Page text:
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Stream of Commerce

Last Updated: 2006

With respect to the Commerce Clause, the “stream of commerce” concept appeared in a 1922 U.S. Supreme Court decision, Stafford v. Wallace, which continued a gradual expansion of Congress’s authority under the Commerce Clause. Article I, Section 8, Clause 3 of the Constitution provides Congress with the power to regulate commerce “with foreign Nations, and among the several States, and with the Indian Tribes.” Prior to the early 1900’s, the Supreme Court limited the reach of Congress’s power under this clause to activities, such as trade or barter, that were considered commerce, or as having a direct effect on commerce, in the localized economy of the time. Activities such as mining, manufacturing, and production were not commerce under these decisions as they either produced the goods that were the subject of commerce or were considered as having only an indirect effect on commerce. The courts held, therefore, that these activities were not subject to congressional regulation under the Commerce Clause. These early decisions also limited Congress’s ability to regulate activities that took place within a single state (intrastate commerce activities).

As the American economy developed, the Supreme Court’s Commerce Clause decisions began to reflect a more complex understanding of commerce. In Stafford, the Supreme Court upheld provisions of a federal law that regulated the business of large meatpackers. At the time, five meatpackers dominated the purchase of livestock and the preparation of meat products across the nation. Congress sought to curb these companies’ monopolistic practices by regulating the local operations of the stockyards owned by the meatpackers through which much of the nation’s livestock passed. The meatpackers challenged this regulation as unconstitutional. In upholding the legislation, the Supreme Court recognized that many of the regulated activities, taken individually, were intrastate in nature. However, the Court adopted a pragmatic approach to determining whether an activity constituted interstate commerce subject to congressional regulation. In essence, the Court held that activities that, by their very existence, threatened to obstruct the “stream of commerce” were subject to regulation under the Commerce Clause. Later decisions expanded this approach into a “substantial effect on commerce” test.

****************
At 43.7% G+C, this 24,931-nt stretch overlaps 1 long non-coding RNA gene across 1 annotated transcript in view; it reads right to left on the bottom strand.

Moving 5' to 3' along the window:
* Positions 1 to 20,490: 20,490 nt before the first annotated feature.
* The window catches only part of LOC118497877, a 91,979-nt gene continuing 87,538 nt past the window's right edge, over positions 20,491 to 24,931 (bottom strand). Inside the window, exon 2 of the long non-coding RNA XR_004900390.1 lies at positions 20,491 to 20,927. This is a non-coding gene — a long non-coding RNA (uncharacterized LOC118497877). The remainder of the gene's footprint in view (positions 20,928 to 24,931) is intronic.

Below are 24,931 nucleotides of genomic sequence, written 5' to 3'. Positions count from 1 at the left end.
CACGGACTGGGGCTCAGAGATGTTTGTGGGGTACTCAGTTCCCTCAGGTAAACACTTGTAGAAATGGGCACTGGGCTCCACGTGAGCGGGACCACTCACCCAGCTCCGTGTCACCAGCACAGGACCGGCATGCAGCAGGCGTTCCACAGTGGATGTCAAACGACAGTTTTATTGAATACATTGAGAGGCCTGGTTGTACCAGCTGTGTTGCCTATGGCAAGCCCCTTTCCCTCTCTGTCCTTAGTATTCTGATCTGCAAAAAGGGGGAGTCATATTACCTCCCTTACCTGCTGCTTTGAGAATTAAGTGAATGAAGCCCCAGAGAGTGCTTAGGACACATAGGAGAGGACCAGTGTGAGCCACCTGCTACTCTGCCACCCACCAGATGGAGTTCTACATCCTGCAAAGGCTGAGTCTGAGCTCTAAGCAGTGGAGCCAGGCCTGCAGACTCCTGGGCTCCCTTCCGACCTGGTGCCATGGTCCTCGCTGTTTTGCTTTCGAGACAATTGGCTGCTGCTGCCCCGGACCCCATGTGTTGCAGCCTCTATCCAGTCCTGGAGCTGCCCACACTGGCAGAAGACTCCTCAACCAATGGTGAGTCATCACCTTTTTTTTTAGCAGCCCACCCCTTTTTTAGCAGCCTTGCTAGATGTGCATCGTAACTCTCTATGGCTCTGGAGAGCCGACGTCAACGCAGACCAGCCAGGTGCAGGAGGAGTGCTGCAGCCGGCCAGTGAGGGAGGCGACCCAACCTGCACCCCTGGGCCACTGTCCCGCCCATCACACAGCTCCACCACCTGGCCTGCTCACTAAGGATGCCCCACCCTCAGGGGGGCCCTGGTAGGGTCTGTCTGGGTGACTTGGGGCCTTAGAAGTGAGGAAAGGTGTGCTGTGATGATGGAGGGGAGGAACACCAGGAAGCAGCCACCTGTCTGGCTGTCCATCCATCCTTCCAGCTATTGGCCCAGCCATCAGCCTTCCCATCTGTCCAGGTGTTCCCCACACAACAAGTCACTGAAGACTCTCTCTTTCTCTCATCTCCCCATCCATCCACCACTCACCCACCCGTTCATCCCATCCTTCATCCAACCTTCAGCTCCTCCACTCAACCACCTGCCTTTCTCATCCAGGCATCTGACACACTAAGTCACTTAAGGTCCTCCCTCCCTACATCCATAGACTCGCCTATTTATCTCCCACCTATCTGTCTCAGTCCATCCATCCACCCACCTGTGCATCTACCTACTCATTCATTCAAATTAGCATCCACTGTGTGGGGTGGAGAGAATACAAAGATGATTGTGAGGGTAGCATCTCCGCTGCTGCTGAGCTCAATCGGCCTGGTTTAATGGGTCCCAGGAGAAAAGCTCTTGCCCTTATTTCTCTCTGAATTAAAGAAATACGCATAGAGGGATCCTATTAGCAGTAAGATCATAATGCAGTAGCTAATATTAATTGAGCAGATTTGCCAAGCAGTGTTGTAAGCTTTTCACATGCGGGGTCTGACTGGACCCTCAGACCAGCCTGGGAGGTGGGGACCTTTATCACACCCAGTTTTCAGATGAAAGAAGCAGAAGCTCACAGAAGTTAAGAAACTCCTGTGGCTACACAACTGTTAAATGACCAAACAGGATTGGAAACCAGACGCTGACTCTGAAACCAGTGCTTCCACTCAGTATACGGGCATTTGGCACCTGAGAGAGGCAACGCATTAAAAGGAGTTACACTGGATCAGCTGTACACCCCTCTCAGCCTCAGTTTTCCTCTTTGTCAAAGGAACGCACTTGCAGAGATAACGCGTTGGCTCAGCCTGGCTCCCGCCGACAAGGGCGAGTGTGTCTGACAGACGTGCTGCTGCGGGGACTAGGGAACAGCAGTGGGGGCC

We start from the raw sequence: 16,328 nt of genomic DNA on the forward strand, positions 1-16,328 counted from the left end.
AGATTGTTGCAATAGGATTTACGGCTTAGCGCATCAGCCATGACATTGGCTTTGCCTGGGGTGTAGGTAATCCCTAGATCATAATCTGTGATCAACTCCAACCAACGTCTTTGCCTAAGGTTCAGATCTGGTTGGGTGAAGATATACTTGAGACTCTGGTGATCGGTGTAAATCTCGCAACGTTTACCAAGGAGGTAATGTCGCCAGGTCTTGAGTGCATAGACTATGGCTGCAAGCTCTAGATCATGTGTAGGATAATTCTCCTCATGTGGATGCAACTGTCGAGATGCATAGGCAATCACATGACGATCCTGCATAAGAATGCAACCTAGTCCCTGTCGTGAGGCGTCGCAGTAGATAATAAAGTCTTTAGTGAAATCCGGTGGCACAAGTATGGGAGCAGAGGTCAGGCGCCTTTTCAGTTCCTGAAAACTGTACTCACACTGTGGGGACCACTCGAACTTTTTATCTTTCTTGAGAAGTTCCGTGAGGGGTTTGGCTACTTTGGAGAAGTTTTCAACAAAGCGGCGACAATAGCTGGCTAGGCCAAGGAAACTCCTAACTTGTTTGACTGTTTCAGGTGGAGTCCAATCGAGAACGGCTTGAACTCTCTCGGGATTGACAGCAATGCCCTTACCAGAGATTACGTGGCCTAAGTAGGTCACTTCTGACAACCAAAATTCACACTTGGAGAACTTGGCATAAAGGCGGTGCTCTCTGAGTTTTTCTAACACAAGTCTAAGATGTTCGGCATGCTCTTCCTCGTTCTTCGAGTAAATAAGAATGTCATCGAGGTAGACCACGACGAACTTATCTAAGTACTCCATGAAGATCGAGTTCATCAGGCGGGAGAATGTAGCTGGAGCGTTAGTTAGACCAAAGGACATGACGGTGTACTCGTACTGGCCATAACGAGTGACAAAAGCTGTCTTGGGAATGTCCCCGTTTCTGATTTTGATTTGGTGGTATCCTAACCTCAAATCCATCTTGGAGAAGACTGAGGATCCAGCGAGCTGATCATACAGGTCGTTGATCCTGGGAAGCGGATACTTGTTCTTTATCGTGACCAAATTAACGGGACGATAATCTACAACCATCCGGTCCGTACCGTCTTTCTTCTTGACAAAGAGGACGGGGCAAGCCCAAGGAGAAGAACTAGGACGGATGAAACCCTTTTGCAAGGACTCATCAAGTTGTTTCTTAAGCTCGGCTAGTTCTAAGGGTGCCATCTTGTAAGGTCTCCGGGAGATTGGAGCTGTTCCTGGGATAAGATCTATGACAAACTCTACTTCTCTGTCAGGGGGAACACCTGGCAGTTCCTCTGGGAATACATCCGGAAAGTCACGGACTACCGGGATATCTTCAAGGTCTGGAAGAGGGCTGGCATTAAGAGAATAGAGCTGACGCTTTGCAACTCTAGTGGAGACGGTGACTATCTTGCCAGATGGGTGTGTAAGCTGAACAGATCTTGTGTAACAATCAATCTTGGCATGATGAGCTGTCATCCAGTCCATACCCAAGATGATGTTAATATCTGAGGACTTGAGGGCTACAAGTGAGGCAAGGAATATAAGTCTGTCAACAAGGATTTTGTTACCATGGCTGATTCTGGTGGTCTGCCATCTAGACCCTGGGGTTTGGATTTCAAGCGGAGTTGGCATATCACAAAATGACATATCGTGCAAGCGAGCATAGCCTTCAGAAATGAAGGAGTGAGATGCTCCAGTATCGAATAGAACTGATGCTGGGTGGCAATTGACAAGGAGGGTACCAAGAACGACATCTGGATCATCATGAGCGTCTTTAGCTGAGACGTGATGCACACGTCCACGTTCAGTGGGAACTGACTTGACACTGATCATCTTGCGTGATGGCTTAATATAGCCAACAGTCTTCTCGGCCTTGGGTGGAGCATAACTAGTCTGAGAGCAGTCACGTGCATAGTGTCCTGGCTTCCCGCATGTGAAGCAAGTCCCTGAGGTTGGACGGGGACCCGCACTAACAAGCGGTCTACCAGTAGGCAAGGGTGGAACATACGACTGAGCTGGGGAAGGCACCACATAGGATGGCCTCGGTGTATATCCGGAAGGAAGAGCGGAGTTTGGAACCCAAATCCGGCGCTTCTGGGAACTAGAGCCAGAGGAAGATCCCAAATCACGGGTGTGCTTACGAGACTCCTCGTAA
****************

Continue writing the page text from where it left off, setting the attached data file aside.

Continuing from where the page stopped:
Under the substantial effects test, Congress has authority under the Commerce Clause to regulate any activity, or class of activities, that substantially affects interstate commerce, even if the activity takes place wholly within one state. The Supreme Court has, thus, held that Congress has the power under the Commerce Clause to regulate discrimination by the owners of a single hotel because Congress could reasonably conclude that such discrimination adversely affects interstate commerce.

In 1995, however, the Supreme Court issued a decision that suggested that Congress’s power under the Commerce Clause is limited. In United States v. Lopez, the Supreme Court held that Congress may not reach every conceivable activity under the guise of the Commerce Clause. Rather, Congress must have a reasonable basis for concluding that an activity substantially affects interstate commerce before regulating that activity through its Commerce Clause authority.

SEE ALSO: Commerce among the States; Interstate Commerce; United States v. Lopez; U.S. Supreme Court


Chester James Antieau and William J. Rich, Modern Constitutional Law, 2nd ed. (Rochester, NY: Lawyers Cooperative Pub. Co., 1997), §44.05; Heart of Atlanta Motel, Inc. v. United States, 379 U.S. 241 (1964); Stafford v. Wallace, 258 U.S. 495 (1922); and United States v. Lopez, 514 U.S. 549 (1995).